As a supporter I have no illusions that Kroenke is our saviour. I believe that fans should have a protected interest in their clubs. The Fanshare scheme is a move towards that, but I think it should be takeover proofed. There should be a legal protection of their shares in the club. Fans representatives should be on the board of all the Premier League clubs by right, not at the whim of potentially fly-by-night investors.

  • Comment number 15.

    Here you go again David, you and all the other financially ignorant and morally driven football quacks.
    "oh goodie stan is moraly cleaner than those dirty Glazers."
    What drivel.
    You are a parasite feeding the ignorant fan nonsense and acting like Mr Clean.
    Well eat your heart out David. T
    he Glazers success will continue and you will find out Stan the man is not at all different, a fact you ought to be thankful for except you let your blind anger blind you the realities if life.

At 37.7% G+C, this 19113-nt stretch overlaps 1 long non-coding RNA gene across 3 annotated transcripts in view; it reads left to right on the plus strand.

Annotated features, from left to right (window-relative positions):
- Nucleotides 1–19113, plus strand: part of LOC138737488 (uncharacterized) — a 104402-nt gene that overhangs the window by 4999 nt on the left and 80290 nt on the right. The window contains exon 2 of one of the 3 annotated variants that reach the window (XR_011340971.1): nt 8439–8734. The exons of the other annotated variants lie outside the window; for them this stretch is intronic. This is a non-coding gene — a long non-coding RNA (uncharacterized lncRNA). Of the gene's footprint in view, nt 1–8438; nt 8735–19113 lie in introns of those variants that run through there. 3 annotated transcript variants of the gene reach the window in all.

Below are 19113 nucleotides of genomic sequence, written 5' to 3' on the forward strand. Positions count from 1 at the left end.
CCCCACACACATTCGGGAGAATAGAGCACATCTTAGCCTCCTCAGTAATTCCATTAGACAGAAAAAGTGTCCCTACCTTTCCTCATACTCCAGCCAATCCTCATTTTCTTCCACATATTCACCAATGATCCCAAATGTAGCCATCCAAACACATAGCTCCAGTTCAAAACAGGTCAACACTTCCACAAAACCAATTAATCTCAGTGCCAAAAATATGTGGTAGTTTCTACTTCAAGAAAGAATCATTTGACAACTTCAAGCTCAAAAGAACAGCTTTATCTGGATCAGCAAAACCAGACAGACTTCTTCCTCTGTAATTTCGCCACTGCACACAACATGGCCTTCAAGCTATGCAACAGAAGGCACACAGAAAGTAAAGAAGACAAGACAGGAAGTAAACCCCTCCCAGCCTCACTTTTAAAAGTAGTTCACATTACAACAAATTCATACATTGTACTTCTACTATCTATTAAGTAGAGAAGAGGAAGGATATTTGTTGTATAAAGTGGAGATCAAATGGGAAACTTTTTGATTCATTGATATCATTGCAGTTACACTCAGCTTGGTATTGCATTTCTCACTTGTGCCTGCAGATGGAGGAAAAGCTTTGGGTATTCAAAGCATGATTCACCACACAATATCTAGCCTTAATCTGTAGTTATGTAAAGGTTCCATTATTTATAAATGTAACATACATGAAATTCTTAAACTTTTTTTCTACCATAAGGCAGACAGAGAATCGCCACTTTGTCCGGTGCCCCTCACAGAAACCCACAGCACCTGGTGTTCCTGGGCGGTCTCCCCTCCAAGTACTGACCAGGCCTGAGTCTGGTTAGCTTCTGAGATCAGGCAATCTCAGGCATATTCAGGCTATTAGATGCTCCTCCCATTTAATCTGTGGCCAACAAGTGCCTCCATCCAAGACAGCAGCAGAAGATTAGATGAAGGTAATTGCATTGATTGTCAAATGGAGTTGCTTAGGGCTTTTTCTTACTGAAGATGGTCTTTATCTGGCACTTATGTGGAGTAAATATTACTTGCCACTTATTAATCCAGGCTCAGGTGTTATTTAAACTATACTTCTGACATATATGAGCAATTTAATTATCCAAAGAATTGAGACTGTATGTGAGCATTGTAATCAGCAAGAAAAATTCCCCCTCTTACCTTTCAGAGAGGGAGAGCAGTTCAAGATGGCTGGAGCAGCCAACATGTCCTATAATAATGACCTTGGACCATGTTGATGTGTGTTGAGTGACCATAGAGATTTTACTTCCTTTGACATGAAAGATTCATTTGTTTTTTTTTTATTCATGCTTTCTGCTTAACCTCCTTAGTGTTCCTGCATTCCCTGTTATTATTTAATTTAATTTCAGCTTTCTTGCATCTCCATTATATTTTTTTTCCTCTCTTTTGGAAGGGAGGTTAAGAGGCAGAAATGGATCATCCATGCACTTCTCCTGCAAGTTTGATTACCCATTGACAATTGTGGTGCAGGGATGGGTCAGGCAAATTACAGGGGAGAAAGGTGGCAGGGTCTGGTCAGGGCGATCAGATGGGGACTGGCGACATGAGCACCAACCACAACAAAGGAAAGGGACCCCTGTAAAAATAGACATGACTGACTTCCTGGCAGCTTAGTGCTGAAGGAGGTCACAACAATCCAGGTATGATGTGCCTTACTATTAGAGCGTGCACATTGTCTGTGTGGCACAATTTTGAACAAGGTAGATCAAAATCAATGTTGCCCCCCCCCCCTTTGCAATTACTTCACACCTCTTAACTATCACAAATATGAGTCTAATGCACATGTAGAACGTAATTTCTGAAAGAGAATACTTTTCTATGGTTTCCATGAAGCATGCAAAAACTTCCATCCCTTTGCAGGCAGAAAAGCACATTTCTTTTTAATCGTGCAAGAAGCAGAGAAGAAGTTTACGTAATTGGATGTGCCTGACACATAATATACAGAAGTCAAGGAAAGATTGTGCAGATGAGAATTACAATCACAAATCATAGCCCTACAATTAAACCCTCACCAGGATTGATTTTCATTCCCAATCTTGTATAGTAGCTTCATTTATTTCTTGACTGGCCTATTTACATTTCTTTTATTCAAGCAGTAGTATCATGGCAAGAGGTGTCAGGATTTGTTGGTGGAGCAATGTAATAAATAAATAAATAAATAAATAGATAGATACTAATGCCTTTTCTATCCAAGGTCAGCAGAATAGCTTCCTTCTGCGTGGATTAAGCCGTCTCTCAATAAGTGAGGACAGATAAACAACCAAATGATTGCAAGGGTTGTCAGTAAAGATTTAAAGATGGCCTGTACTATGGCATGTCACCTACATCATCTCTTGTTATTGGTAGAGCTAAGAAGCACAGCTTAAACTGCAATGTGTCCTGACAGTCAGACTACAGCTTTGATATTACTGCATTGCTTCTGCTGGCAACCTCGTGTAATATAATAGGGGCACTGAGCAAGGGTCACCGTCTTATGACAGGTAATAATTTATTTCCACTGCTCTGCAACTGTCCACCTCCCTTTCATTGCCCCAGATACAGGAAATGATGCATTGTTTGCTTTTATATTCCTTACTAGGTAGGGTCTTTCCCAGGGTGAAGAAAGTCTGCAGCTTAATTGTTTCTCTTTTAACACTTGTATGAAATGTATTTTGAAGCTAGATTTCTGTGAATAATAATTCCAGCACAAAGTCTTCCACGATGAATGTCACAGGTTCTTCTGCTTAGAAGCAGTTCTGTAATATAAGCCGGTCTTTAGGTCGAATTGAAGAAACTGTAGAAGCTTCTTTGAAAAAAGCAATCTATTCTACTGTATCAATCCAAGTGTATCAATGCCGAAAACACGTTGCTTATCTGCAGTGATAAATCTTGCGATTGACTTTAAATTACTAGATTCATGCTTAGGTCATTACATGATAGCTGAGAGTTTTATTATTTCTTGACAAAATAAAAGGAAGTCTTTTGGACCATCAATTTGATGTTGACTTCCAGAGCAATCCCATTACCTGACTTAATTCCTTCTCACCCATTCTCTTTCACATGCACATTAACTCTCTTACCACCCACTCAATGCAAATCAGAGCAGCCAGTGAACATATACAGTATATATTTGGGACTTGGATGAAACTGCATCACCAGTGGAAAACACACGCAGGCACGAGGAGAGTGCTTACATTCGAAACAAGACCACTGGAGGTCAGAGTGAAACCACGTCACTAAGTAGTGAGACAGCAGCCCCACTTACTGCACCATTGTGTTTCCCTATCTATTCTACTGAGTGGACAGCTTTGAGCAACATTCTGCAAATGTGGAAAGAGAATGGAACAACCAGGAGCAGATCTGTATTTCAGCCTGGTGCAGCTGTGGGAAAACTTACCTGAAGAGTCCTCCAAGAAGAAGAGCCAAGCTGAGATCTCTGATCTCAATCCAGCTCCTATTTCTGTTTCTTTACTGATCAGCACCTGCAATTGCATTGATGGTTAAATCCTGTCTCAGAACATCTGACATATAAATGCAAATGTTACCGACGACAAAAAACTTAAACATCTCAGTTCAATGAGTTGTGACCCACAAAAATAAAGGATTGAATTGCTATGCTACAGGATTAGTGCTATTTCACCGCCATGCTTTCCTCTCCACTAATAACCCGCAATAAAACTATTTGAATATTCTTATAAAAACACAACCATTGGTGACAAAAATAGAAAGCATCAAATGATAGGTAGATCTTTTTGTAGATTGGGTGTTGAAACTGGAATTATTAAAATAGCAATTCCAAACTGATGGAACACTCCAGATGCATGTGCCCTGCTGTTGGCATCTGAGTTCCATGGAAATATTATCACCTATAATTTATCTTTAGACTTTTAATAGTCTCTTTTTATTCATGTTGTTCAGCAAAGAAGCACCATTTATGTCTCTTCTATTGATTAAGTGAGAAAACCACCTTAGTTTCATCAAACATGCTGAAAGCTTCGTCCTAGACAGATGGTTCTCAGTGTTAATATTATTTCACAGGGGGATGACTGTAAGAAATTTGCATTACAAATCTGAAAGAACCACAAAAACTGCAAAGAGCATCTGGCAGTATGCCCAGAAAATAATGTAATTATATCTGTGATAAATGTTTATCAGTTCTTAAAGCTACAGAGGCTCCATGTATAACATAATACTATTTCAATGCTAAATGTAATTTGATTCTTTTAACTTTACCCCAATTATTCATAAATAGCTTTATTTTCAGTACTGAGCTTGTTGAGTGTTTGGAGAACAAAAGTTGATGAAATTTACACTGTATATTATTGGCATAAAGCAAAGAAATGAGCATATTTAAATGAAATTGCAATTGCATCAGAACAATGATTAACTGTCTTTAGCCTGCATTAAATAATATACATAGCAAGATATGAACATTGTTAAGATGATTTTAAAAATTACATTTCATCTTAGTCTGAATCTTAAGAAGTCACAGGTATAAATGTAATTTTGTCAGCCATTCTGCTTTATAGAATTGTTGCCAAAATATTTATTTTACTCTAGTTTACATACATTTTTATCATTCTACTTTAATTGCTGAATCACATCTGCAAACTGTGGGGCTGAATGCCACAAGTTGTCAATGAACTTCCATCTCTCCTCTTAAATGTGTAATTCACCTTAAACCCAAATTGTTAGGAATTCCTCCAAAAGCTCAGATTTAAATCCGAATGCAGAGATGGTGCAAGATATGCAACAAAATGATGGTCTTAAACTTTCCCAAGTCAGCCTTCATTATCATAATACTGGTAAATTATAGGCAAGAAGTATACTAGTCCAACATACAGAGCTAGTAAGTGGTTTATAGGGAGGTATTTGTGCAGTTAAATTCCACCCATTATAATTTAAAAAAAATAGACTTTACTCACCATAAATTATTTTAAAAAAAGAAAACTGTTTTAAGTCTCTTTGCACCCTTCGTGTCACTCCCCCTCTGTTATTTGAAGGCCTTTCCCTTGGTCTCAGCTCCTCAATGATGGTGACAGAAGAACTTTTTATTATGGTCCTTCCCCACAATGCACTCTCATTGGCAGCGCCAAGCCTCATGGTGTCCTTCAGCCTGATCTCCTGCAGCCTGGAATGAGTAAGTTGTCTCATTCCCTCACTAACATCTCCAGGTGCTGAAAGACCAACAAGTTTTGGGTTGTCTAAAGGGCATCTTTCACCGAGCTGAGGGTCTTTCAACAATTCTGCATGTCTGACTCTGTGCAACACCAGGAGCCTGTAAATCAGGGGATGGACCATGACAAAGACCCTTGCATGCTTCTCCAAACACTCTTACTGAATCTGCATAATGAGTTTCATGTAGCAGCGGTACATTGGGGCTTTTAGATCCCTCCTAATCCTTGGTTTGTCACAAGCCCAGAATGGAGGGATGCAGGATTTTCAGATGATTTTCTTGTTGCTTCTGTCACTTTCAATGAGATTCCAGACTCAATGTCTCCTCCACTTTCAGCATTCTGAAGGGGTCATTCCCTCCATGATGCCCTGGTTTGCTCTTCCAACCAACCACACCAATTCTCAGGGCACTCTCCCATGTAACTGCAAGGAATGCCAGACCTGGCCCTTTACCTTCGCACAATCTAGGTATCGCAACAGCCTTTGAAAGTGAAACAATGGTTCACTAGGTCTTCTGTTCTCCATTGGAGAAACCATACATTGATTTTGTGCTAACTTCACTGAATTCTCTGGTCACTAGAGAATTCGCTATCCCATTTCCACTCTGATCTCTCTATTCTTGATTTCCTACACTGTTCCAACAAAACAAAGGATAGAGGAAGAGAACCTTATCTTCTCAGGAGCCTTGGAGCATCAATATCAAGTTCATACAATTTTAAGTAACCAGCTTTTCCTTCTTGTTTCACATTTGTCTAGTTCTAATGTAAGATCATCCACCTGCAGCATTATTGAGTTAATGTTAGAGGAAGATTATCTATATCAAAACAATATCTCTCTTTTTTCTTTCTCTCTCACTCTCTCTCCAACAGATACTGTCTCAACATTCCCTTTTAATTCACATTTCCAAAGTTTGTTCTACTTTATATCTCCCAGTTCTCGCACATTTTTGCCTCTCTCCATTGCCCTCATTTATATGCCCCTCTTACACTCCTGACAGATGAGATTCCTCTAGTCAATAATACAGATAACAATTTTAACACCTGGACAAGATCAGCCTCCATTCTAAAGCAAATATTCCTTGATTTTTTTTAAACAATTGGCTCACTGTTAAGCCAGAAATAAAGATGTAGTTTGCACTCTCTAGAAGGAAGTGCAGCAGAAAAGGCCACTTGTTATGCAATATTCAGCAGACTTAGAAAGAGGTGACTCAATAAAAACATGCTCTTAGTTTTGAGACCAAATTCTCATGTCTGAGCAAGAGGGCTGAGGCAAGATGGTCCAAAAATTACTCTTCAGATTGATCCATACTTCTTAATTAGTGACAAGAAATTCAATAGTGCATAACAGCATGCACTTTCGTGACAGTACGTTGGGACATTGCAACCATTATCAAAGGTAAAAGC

• Comment number 16.

    I dont know what all you Arsenal fans are worried about, do you know he owns?

    Kroenke Sports Enterprises, which includes the Denver Nuggets of the NBA, Colorado Rapids of Major League Soccer, Colorado Avalanche of the NHL, Colorado Mammoth of the National Lacrosse League and St. Louis Rams of the NFL. He is also the majority shareholder of English football club Arsenal.

    Im sure he knows what hes doing.

  • Comment number 17.